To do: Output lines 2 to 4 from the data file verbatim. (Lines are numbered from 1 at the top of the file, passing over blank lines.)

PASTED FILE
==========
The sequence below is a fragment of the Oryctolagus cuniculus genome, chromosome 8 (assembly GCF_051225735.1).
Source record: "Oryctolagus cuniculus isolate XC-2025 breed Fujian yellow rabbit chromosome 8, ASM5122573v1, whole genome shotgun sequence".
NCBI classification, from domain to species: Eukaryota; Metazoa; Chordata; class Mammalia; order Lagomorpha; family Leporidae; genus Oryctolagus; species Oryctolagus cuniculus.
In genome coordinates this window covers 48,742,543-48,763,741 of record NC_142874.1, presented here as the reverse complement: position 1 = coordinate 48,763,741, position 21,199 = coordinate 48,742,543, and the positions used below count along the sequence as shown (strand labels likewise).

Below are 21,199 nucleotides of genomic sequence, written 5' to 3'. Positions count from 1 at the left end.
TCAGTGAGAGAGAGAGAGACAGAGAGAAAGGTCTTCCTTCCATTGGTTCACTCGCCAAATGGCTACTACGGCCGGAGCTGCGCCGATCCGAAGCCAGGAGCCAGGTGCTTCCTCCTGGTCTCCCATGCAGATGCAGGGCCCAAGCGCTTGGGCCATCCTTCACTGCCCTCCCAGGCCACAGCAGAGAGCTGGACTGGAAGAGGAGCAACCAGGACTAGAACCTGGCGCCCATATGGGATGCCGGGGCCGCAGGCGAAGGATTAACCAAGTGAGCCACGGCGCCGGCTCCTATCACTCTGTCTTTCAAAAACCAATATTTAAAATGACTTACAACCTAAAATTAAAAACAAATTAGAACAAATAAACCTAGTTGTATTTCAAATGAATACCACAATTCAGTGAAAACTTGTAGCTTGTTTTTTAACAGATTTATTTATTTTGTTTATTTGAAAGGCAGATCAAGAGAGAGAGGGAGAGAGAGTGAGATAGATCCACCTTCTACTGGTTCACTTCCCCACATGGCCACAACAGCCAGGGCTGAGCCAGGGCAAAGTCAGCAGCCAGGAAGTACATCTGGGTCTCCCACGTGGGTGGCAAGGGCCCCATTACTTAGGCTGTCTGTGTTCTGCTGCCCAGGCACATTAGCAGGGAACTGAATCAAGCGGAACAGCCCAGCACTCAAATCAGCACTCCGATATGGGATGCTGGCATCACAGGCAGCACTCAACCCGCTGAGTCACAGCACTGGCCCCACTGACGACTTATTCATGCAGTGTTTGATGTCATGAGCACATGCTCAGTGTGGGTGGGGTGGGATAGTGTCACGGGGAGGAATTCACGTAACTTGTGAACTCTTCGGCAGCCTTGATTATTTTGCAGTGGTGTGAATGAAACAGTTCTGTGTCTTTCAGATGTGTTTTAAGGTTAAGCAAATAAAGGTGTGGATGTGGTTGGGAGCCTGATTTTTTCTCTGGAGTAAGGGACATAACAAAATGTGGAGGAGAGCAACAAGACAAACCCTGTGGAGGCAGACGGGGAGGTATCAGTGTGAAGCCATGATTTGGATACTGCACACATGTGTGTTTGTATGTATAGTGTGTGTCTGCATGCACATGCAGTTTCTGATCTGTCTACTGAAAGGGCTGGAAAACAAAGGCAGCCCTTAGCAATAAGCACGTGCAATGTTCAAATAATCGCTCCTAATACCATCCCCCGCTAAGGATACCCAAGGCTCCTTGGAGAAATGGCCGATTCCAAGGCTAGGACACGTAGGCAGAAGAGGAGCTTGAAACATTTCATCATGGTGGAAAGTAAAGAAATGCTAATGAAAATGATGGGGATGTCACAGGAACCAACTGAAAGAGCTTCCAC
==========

Source record: "Oryctolagus cuniculus isolate XC-2025 breed Fujian yellow rabbit chromosome 8, ASM5122573v1, whole genome shotgun sequence".
NCBI classification, from domain to species: Eukaryota; Metazoa; Chordata; class Mammalia; order Lagomorpha; family Leporidae; genus Oryctolagus; species Oryctolagus cuniculus.
In genome coordinates this window covers 48,742,543-48,763,741 of record NC_142874.1, presented here as the reverse complement: position 1 = coordinate 48,763,741, position 21,199 = coordinate 48,742,543, and the positions used below count along the sequence as shown (strand labels likewise).